- 37. Relations with System Dynamics System Dynamics Models based on interaction networks between state variables (e.g., CGS example) Proximity Very close to the work of J. Forrester or J. Sterman These networks are a good first step towards GTES modesl Differences PU ACQ PU FID prix 3 2 1 Prix PU FID Prix TA Usage Acquisition Interco EBITDA PU ACQ FID Base Renouvellement TCO Offre CA Entrant ARPU CA Sortant ACQ What’s inside the model (detail = interaction formulas) is critical and has a deep impact on results … … especially when the system is coupled with a stochastic input flow Polarities (+/- ) between state variables are not enough, not even the values of local derivatives (elasticity => linear model). Dépenses Churn Yves Caseau – 2014 – Serious Games as a Tool to Understand Complexity in Market Competition 37/42 Part V : Future Directions & Conclusion
- 38. Serious Games : Key Take-aways What-if Scenarios, Players’ strategies Results Game Analysis Models’ torture bench The model is wrong … or too complex (e.g. Social Networks) The model is wrong … but may be fixed (e.g. CGS) The model is right … our thinking was wrong Systemic education Continuous improvement The more embarrassing, the more useful eg: Market Share , Technology introduction … The model is right … and shows a feedback loop that we missed Many successful instances over the years Sales Channel, Customer Lifecycle, LTE bid The expert disagrees and the fun starts Simple Model + Key Business Variables Yves Caseau – 2014 – Serious Games as a Tool to Understand Complexity in Market Competition 38/42 Part V : Future Directions & Conclusion
- 39. Failed SNS Experiment I applied GTES to study the “Google+ versus Facebook” fight two years ago. Value of SNS experience = quality of social content X quality of Edge ranking The model is interesting, it shows the recursive value equation (strong reinforcement) Quality of content = f(size of network x time spent on network) Time spent on SNS = f(Quality of content / effort) The model was easy to implement (using Duncan Watts principles for social network growth) Showcases the difference between adoption and usage ! However, the results are immensely sensitive to frequencies (of visit) and delays Bottom-line : GTES is not universal Start with a few scenarios, then heavy sampling with Monte-Carlo … If unstable, you need more real-life measures to narrow the incertitude about systemic parameters Yves Caseau – 2014 – Serious Games as a Tool to Understand Complexity in Market Competition 39/42 Part V : Future Directions & Conclusion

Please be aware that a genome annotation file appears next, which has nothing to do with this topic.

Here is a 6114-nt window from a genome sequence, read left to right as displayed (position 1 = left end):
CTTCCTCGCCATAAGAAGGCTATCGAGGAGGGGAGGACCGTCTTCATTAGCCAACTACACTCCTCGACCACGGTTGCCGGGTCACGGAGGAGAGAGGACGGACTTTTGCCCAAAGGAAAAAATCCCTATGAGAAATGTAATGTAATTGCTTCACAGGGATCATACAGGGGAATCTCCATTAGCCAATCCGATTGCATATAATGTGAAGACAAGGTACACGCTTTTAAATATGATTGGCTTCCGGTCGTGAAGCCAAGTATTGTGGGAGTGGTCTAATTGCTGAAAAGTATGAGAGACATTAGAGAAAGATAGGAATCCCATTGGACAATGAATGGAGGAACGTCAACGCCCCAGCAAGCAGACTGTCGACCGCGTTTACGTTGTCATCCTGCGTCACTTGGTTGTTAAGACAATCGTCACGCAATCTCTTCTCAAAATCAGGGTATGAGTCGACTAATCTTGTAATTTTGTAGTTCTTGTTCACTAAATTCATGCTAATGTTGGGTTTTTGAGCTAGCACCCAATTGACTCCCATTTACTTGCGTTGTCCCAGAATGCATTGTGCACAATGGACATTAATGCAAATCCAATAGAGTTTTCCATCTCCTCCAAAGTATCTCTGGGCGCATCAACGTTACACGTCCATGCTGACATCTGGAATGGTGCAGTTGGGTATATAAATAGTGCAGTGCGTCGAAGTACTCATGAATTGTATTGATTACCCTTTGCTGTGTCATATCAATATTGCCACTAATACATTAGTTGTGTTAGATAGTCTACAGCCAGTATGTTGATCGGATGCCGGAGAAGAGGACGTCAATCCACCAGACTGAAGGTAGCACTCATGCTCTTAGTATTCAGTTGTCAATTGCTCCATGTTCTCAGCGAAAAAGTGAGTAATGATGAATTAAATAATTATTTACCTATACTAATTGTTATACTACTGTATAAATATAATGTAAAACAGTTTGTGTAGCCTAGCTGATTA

- 40. RTMS : Repeated Tender Market Share Problem: find a model to reproduce the behavior of buyers / sellers in a closed repeated tender market For instance, IT division buying software development man days See if there is a systemic justification for observed practices First Model Bid price is a combination (either fixed or randomized) of Balanced price (economic optimization) Dynamic price (based on previous bidding history) Two sets of coefficient according the previous Selection is based on price (cheapest wins) with a bias towards diversity (cf. the two-sourcing rules) Very similar to repeated Prisoner's dilemma game (Axelrod) but more complex (than TIT-for-TAT) Preliminary results Interesting : Nash equilibriums are found … not always (and required a lot of tuning). “Forward Nash Equilibrium” – interesting but expensive Meaningful simulations : collusions, bluffing, … Yves Caseau – 2014 – Serious Games as a Tool to Understand Complexity in Market Competition 40/42 Part V : Future Directions & Conclusion
- 41. Future : Connected Health Trust Game The problem : data privacy issues with connected devices Would you share your health data with your insurance company to get a better price ? Would you react socially - as a group – to selective price increases ? Insurance issues : Anti-selection (if another insurer gets the “lower risk” group) Asymmetry of information The model: Segments of population with different health risk behaviors, which are revealed (or not) by connected devices Group of insurance companies with different policies (fixed or variable prices according to behavior) Macro parameters Precision of determination - link between behavior & risk Stability of determination – evolution in time Importance of social behavior No results yet … stay tuned (open for collaboration) Yves Caseau – 2014 – Serious Games as a Tool to Understand Complexity in Market Competition 41/42 Part V : Future Directions & Conclusion
- 42. Conclusion « The difficulty lies, not in the new ideas, but in escaping from the old ones.” J. M. Keynes “Serious Games” approach will become mainstream in the future Forecasting does not work any longer Need to develop reflexes and skills Build systemic knowledge (understand the environment as a system with feedback loops and delays) GTES is an interesting platform for serious gaming Combination of “classical techniques” Evolutionary game theory … will become popular with faster computers A workbench for model tuning – CAVEAT – not all models adapt to GTES Not a panacea, but proven utility over the last 10 years Still, a lot of work is required Parallelization (good MapReduce candidate) Making “Forward Nash” (look-ahead) practical Leveraging evolutionary meta-heuristics (e.g. genetic algorithms) Yves Caseau – 2014 – Serious Games as a Tool to Understand Complexity in Market Competition 42/42 Part V : Future Directions & Conclusion